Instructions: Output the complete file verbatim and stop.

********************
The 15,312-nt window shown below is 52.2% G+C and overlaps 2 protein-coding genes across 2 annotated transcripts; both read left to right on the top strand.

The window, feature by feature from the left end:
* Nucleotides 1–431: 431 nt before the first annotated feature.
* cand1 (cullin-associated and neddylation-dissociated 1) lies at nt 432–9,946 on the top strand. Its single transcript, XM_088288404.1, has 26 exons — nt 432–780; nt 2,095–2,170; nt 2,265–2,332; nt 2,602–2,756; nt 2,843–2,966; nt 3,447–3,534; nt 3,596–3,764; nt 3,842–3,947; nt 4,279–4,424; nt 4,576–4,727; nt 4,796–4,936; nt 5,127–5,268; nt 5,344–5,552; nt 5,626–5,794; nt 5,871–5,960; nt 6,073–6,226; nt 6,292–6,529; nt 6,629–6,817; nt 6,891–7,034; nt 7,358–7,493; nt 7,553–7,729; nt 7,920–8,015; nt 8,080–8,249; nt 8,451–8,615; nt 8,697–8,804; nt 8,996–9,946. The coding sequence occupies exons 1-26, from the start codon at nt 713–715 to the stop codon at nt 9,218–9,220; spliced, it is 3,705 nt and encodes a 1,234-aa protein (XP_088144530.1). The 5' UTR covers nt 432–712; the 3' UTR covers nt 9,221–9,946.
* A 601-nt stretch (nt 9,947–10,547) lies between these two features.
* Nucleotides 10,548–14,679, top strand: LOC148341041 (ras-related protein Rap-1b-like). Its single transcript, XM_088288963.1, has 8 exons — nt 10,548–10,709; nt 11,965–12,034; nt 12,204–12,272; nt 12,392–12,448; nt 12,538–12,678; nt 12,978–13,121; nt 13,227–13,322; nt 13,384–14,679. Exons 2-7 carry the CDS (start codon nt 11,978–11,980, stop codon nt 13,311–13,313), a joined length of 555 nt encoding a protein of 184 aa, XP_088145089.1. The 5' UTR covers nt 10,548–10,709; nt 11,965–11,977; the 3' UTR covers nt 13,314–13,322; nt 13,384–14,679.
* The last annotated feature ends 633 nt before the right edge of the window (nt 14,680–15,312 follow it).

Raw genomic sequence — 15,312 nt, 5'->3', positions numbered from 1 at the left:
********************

The 15,312-nt window shown below is 52.2% G+C and overlaps 2 protein-coding genes across 2 annotated transcripts; both read left to right on the top strand.

The window, feature by feature from the left end:
* Nucleotides 1–431: 431 nt before the first annotated feature.
* cand1 (cullin-associated and neddylation-dissociated 1) lies at nt 432–9,946 on the top strand. Its single transcript, XM_088288404.1, has 26 exons — nt 432–780; nt 2,095–2,170; nt 2,265–2,332; nt 2,602–2,756; nt 2,843–2,966; nt 3,447–3,534; nt 3,596–3,764; nt 3,842–3,947; nt 4,279–4,424; nt 4,576–4,727; nt 4,796–4,936; nt 5,127–5,268; nt 5,344–5,552; nt 5,626–5,794; nt 5,871–5,960; nt 6,073–6,226; nt 6,292–6,529; nt 6,629–6,817; nt 6,891–7,034; nt 7,358–7,493; nt 7,553–7,729; nt 7,920–8,015; nt 8,080–8,249; nt 8,451–8,615; nt 8,697–8,804; nt 8,996–9,946. The coding sequence occupies exons 1-26, from the start codon at nt 713–715 to the stop codon at nt 9,218–9,220; spliced, it is 3,705 nt and encodes a 1,234-aa protein (XP_088144530.1). The 5' UTR covers nt 432–712; the 3' UTR covers nt 9,221–9,946.
* A 601-nt stretch (nt 9,947–10,547) lies between these two features.
* Nucleotides 10,548–14,679, top strand: LOC148341041 (ras-related protein Rap-1b-like). Its single transcript, XM_088288963.1, has 8 exons — nt 10,548–10,709; nt 11,965–12,034; nt 12,204–12,272; nt 12,392–12,448; nt 12,538–12,678; nt 12,978–13,121; nt 13,227–13,322; nt 13,384–14,679. Exons 2-7 carry the CDS (start codon nt 11,978–11,980, stop codon nt 13,311–13,313), a joined length of 555 nt encoding a protein of 184 aa, XP_088145089.1. The 5' UTR covers nt 10,548–10,709; nt 11,965–11,977; the 3' UTR covers nt 13,314–13,322; nt 13,384–14,679.
* The last annotated feature ends 633 nt before the right edge of the window (nt 14,680–15,312 follow it).

Raw genomic sequence — 15,312 nt, 5'->3', positions numbered from 1 at the left: